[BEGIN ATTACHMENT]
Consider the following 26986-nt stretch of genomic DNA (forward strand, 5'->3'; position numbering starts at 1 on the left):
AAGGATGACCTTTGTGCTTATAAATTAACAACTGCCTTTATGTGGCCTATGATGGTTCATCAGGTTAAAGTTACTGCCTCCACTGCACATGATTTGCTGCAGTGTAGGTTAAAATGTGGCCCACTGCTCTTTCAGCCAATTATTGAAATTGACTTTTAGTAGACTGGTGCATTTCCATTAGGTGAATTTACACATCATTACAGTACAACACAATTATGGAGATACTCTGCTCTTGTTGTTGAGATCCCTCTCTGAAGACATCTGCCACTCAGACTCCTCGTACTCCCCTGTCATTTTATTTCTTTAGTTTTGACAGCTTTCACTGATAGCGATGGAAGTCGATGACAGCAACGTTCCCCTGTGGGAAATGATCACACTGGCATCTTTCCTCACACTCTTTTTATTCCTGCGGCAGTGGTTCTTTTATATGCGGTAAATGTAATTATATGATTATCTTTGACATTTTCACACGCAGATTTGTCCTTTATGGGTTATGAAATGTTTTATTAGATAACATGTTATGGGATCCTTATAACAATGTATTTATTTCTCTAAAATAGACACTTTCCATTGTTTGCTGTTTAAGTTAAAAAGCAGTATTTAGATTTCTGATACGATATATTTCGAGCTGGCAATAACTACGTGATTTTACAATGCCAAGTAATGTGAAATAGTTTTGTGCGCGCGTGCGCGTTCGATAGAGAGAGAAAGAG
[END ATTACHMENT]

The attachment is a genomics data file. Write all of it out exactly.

Consider the following 26986-nt stretch of genomic DNA (forward strand, 5'->3'; position numbering starts at 1 on the left):
AAGGATGACCTTTGTGCTTATAAATTAACAACTGCCTTTATGTGGCCTATGATGGTTCATCAGGTTAAAGTTACTGCCTCCACTGCACATGATTTGCTGCAGTGTAGGTTAAAATGTGGCCCACTGCTCTTTCAGCCAATTATTGAAATTGACTTTTAGTAGACTGGTGCATTTCCATTAGGTGAATTTACACATCATTACAGTACAACACAATTATGGAGATACTCTGCTCTTGTTGTTGAGATCCCTCTCTGAAGACATCTGCCACTCAGACTCCTCGTACTCCCCTGTCATTTTATTTCTTTAGTTTTGACAGCTTTCACTGATAGCGATGGAAGTCGATGACAGCAACGTTCCCCTGTGGGAAATGATCACACTGGCATCTTTCCTCACACTCTTTTTATTCCTGCGGCAGTGGTTCTTTTATATGCGGTAAATGTAATTATATGATTATCTTTGACATTTTCACACGCAGATTTGTCCTTTATGGGTTATGAAATGTTTTATTAGATAACATGTTATGGGATCCTTATAACAATGTATTTATTTCTCTAAAATAGACACTTTCCATTGTTTGCTGTTTAAGTTAAAAAGCAGTATTTAGATTTCTGATACGATATATTTCGAGCTGGCAATAACTACGTGATTTTACAATGCCAAGTAATGTGAAATAGTTTTGTGCGCGCGTGCGCGTTCGATAGAGAGAGAAAGAG